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A version of this story first appeared in the March 7 issue of The Hollywood Reporter magazine.
If your goal is verisimilitude within the realm of TV news, you could do worse than to recruit Morley Safer. The sage of 60 Minutes is among several media figures playing themselves in the second season of House of Cards.
“Have suit, will cameo,” laughs Safer. So how did his appearance come together — beyond, as Safer jokes, “my renowned acting ability”? Cards creator Beau Willimon says Safer was a natural to go toe-to-toe interviewing Kevin Spacey‘s scandal-plagued vice president, Francis Underwood.
“Morley Safer asks the hard questions,” says Willimon. “He’s seen administrations come and go.” To get the shoot just right, Cards used the CBS News studio lights and hired freelance cameramen who shoot for 60 Minutes. “They wanted to make it as authentic as they could without calling it 60 Minutes,” says Safer. (CBS News prohibits use of the 60 Minutes name for fictional projects.)
Safer, 82, is among a clutch of prominent journalists making cameos in the second season of the Netflix drama. MSNBC’s Rachel Maddow and Fox News Channel’s Sean Hannity deliver updates on their respective programs about the unfolding scandal enveloping the vice president. Yahoo political columnist Matt Bai is involved in a prickly negotiation with a press deputy. And CNN’s Ashleigh Banfield interviews Robin Wright, who plays Spacey’s scheming wife, Claire Underwood.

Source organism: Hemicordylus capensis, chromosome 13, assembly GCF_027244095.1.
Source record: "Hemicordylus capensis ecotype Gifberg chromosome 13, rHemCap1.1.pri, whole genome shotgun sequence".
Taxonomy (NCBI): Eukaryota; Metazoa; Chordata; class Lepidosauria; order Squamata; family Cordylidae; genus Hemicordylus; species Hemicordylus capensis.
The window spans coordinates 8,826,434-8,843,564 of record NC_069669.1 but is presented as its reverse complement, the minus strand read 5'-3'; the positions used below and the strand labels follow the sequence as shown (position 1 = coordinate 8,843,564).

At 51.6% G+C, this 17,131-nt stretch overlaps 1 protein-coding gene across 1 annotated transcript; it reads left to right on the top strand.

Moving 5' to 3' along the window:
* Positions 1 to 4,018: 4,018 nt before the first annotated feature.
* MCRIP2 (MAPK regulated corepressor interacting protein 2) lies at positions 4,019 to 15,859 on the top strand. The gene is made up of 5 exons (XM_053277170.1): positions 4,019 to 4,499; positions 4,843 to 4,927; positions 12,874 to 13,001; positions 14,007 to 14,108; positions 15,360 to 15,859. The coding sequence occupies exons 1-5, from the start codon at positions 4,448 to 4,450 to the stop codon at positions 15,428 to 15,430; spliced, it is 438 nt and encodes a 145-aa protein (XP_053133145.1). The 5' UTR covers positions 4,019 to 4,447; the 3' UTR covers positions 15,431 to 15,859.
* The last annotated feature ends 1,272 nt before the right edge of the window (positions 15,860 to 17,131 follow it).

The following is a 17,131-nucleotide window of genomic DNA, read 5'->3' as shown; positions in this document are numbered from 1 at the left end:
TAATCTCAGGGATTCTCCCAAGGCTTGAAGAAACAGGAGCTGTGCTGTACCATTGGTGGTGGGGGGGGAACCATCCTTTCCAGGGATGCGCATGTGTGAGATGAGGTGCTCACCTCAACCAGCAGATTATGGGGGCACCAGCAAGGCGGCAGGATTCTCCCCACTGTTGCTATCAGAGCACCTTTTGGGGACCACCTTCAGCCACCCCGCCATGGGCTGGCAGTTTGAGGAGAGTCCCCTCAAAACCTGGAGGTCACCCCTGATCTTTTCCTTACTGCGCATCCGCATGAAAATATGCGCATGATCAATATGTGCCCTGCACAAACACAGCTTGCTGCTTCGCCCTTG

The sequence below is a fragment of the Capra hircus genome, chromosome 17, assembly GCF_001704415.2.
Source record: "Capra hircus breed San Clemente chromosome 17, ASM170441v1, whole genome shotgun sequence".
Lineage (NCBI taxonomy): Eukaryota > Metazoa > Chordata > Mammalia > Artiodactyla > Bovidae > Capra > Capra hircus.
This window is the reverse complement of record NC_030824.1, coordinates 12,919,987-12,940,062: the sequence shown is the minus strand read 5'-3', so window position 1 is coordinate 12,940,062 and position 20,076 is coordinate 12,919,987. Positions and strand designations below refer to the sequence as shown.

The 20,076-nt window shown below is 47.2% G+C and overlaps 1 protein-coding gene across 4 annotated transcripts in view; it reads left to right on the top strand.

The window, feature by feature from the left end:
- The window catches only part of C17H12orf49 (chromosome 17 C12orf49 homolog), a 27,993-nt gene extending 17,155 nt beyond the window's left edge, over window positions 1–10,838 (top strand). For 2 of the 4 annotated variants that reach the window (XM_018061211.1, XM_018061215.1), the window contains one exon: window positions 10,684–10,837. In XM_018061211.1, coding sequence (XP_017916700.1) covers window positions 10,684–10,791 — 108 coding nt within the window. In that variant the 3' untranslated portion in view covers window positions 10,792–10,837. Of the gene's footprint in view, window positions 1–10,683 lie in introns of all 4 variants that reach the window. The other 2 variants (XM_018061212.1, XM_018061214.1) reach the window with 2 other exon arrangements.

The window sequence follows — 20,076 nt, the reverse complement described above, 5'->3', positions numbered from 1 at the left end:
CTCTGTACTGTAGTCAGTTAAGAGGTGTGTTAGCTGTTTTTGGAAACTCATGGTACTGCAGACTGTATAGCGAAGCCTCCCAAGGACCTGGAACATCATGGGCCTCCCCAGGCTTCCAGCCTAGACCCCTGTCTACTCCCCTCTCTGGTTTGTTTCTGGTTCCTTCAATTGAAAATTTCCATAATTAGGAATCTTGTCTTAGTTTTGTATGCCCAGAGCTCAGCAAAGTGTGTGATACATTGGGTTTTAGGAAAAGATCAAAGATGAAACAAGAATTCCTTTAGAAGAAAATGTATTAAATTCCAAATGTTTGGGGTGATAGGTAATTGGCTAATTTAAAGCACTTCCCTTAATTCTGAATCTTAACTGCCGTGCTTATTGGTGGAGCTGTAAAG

(Banfield met Spacey last year in Boston when Spacey broke away from production on the second season of House of Cards in Baltimore to lend his support to first responders and victims of the Boston Marathon bombing. He came bearing six-month Netflix subscriptions and DVDs of American Beauty.)
“If someone is interested, we supply the script to them and see if they still want to do it,” notes Willimon. “If they say something doesn’t feel right, I tell them, ‘We want it to be in your own words,’ and we adjust it.”
Safer did have one script tweak though. “They had me say, ‘There are rumors of this …’ I said, ‘We don’t use that word.’ We would say, ‘There are reports that, there has been the suggestion that.’ ‘Rumors’ is a bit of a no-no.”
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